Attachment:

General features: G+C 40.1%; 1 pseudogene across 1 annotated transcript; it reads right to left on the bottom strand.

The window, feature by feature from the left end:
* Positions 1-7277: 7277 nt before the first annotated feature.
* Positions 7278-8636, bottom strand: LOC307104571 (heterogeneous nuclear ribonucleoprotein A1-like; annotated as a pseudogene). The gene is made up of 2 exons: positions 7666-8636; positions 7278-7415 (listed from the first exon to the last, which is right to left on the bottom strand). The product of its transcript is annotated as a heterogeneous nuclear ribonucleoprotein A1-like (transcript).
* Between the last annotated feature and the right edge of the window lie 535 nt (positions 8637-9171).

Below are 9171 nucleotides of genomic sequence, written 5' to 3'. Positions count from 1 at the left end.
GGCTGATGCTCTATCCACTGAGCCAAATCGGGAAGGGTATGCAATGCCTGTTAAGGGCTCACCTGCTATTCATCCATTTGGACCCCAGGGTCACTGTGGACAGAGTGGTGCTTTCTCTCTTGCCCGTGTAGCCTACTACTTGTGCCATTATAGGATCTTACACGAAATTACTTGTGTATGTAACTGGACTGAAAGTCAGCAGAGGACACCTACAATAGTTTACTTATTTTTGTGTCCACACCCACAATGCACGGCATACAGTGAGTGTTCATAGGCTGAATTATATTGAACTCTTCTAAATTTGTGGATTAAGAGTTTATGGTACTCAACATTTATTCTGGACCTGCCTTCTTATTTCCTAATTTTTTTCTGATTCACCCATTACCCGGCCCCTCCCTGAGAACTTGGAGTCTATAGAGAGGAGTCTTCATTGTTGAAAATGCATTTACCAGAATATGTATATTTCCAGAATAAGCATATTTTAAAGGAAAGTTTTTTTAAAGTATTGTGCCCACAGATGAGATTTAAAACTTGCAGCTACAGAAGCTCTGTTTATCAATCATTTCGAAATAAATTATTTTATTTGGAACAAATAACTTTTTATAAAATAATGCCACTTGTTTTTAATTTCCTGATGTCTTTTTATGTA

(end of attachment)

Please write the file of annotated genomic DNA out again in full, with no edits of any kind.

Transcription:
General features: G+C 40.1%; 1 pseudogene across 1 annotated transcript; it reads right to left on the bottom strand.

The window, feature by feature from the left end:
* Positions 1-7277: 7277 nt before the first annotated feature.
* Positions 7278-8636, bottom strand: LOC307104571 (heterogeneous nuclear ribonucleoprotein A1-like; annotated as a pseudogene). The gene is made up of 2 exons: positions 7666-8636; positions 7278-7415 (listed from the first exon to the last, which is right to left on the bottom strand). The product of its transcript is annotated as a heterogeneous nuclear ribonucleoprotein A1-like (transcript).
* Between the last annotated feature and the right edge of the window lie 535 nt (positions 8637-9171).

Below are 9171 nucleotides of genomic sequence, written 5' to 3'. Positions count from 1 at the left end.
GGCTGATGCTCTATCCACTGAGCCAAATCGGGAAGGGTATGCAATGCCTGTTAAGGGCTCACCTGCTATTCATCCATTTGGACCCCAGGGTCACTGTGGACAGAGTGGTGCTTTCTCTCTTGCCCGTGTAGCCTACTACTTGTGCCATTATAGGATCTTACACGAAATTACTTGTGTATGTAACTGGACTGAAAGTCAGCAGAGGACACCTACAATAGTTTACTTATTTTTGTGTCCACACCCACAATGCACGGCATACAGTGAGTGTTCATAGGCTGAATTATATTGAACTCTTCTAAATTTGTGGATTAAGAGTTTATGGTACTCAACATTTATTCTGGACCTGCCTTCTTATTTCCTAATTTTTTTCTGATTCACCCATTACCCGGCCCCTCCCTGAGAACTTGGAGTCTATAGAGAGGAGTCTTCATTGTTGAAAATGCATTTACCAGAATATGTATATTTCCAGAATAAGCATATTTTAAAGGAAAGTTTTTTTAAAGTATTGTGCCCACAGATGAGATTTAAAACTTGCAGCTACAGAAGCTCTGTTTATCAATCATTTCGAAATAAATTATTTTATTTGGAACAAATAACTTTTTATAAAATAATGCCACTTGTTTTTAATTTCCTGATGTCTTTTTATGTA